Salmon set to spawn ’til they die | NevadaAppeal.com

Salmon set to spawn ’til they die

Amanda Fehd
Nevada Appeal News Service

Julie Sullivan/Nevada appeal News Service Kokanee salmon are breeding this month at Taylor Creek.

Between 40,000 and 60,000 kokanee salmon will make a mad dash up Taylor Creek this month to spawn, according to estimates by the U.S. Forest Service.

It’s turning out to be one of the largest runs for the nonnative fish in recent years, drawing thousands of visitors to Lake Tahoe’s south shore to watch a fascinating yet grisly scene.

After five or six years dodging sport fishermen in Lake Tahoe, the kokanee have less than a month to find a mate and have babies before death.

It’s a rough life, but all salmon have the spawn-’til-you-die instinct, scaling waterfalls and braving predators to return to their breeding grounds.

As they return to the creek, their silver skin turns bright red, and the males grow a hooked jaw, thought to help them compete for females. Soon after they deposit their eggs or sperm, they will die.

Crawdads the size of lobsters crawl the creek, devouring an entire decomposing fish in less than an hour. Other scavengers include minnows, gulls, ducks, bald eagles and raccoons.

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The spectacle is on display for all who visit the Forest Service’s Taylor Creek Visitor Center, which has had more than 10,000 visitors each weekend this month and 2,000 to 3,000 people per day during the week.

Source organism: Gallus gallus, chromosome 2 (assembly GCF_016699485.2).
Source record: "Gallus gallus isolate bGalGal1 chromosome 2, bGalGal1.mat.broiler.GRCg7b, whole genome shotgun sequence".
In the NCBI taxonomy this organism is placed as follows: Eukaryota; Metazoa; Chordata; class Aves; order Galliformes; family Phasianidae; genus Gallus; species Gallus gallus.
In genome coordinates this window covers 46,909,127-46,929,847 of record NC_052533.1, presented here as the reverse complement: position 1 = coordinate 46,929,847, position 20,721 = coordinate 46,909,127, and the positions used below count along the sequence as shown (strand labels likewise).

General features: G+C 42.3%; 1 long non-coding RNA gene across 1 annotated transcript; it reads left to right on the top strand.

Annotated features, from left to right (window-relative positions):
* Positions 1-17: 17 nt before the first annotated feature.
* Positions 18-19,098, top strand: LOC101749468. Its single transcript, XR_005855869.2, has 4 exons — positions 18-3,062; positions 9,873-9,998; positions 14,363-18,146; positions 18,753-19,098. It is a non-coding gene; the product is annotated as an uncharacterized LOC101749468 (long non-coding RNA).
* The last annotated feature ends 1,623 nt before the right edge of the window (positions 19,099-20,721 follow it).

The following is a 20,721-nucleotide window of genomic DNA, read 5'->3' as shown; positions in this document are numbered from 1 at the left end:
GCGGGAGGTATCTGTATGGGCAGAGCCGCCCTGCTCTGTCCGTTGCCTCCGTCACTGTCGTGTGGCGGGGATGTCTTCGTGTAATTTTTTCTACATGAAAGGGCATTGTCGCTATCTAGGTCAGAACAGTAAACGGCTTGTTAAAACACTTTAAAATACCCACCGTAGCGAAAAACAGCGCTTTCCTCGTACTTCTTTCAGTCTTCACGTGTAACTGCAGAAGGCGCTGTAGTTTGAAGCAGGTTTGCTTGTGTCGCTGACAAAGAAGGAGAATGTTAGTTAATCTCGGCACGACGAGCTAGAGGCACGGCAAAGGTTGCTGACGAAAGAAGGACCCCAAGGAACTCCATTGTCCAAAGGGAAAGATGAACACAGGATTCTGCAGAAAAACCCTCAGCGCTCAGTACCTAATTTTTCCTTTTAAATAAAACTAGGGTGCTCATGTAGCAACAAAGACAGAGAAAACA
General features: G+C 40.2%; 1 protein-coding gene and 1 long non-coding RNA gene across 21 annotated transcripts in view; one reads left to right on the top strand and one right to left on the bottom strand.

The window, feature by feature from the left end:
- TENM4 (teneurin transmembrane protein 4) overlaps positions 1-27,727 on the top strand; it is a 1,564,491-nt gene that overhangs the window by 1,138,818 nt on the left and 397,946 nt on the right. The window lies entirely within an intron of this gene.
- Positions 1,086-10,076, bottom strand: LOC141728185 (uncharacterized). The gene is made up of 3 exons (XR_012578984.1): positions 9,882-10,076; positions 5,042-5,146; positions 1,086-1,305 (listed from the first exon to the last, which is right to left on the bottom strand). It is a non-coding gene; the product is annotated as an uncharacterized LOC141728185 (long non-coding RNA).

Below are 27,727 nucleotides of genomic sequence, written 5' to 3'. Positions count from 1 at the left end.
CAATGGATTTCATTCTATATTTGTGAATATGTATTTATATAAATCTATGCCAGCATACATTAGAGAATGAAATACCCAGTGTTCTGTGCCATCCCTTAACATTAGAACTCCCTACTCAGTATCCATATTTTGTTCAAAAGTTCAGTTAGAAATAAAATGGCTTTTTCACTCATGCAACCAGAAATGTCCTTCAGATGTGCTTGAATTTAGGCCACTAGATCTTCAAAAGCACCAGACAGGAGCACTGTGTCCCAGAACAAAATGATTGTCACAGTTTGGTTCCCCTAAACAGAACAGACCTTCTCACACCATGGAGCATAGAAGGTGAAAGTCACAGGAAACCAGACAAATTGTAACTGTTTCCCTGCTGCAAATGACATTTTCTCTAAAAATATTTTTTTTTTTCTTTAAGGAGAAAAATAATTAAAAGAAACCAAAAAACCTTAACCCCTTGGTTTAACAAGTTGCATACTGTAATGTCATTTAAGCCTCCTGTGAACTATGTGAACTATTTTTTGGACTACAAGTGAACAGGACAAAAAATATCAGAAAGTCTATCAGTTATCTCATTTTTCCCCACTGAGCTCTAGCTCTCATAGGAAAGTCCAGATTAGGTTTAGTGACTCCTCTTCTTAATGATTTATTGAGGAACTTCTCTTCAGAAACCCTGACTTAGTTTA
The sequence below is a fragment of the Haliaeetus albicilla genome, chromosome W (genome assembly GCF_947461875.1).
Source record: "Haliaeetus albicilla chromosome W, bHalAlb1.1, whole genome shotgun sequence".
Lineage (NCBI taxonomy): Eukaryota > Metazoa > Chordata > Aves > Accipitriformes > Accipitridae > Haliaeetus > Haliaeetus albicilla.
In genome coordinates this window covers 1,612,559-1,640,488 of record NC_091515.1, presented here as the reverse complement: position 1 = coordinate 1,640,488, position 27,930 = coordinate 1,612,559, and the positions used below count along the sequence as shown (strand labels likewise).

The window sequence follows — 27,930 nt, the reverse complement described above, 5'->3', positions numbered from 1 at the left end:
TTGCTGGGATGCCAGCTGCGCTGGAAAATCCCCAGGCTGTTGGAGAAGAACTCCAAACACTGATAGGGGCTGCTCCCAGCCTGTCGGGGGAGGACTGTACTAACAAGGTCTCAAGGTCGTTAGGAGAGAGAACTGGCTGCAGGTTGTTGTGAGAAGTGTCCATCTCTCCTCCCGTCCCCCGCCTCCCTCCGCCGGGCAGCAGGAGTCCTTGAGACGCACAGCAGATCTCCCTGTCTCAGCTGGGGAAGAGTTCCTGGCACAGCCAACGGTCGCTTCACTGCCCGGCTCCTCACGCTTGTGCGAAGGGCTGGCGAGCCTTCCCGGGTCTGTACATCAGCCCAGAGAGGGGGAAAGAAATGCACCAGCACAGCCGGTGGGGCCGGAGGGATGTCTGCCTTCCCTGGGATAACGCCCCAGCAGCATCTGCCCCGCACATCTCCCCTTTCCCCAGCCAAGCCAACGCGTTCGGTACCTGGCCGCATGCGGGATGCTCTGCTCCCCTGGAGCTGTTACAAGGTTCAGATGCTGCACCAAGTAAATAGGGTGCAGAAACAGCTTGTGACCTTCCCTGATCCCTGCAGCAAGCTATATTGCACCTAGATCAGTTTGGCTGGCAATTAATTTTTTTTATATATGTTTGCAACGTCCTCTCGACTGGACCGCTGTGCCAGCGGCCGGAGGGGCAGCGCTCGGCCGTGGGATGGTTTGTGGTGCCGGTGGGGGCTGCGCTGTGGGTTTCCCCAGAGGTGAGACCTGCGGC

“This is a good year. We’ve got a lot of spawning fish,” said Jean Norman, lead interpretive ranger at the visitor center. In recent years, numbers have averaged a third as much, around 20,000 kokanee.

The kokanee are the landlocked version of sockeye salmon, which roam the ocean off the Lake Tahoe are now nonnative, Norman said.

Kokanee now provide good stock for Lake Tahoe’s sport fishing industry and a unique educational opportunity, Norman said.

A stream-profile chamber allows visitors to watch the salmon in their natural environment.

The viewing room is below the ground, cut directly into the side of the stream.

As fish accumulate in the creek, the California Department of Fish and Game harvests eggs and sperm to take them to a hatchery, where they are used to restock Tahoe and other areas.

“We don’t have enough territory for the fish to successfully reproduce,” Norman said. “We are artificially keeping the population at optimal level, primarily because of sport fishing; (the kokanee are the) No. 2 catch in Lake Tahoe.” The No. 1 catch is mackinaw.

The fish don’t make good fishing or eating after they’ve transformed to spawn, as their flesh has already begun to die, turning to gray.

If you go

What: See the kokanee salmon

When:

Stream-profile chamber: open 8 a.m.-4 p.m. daily

Visitor center: open 8 a.m.-4:30 p.m. except on some weekdays from 10 a.m.-noon for environmental education classes

Where:

Taylor Creek Visitor Center

3 miles north of the “Y” on Highway 89 in South Lake Tahoe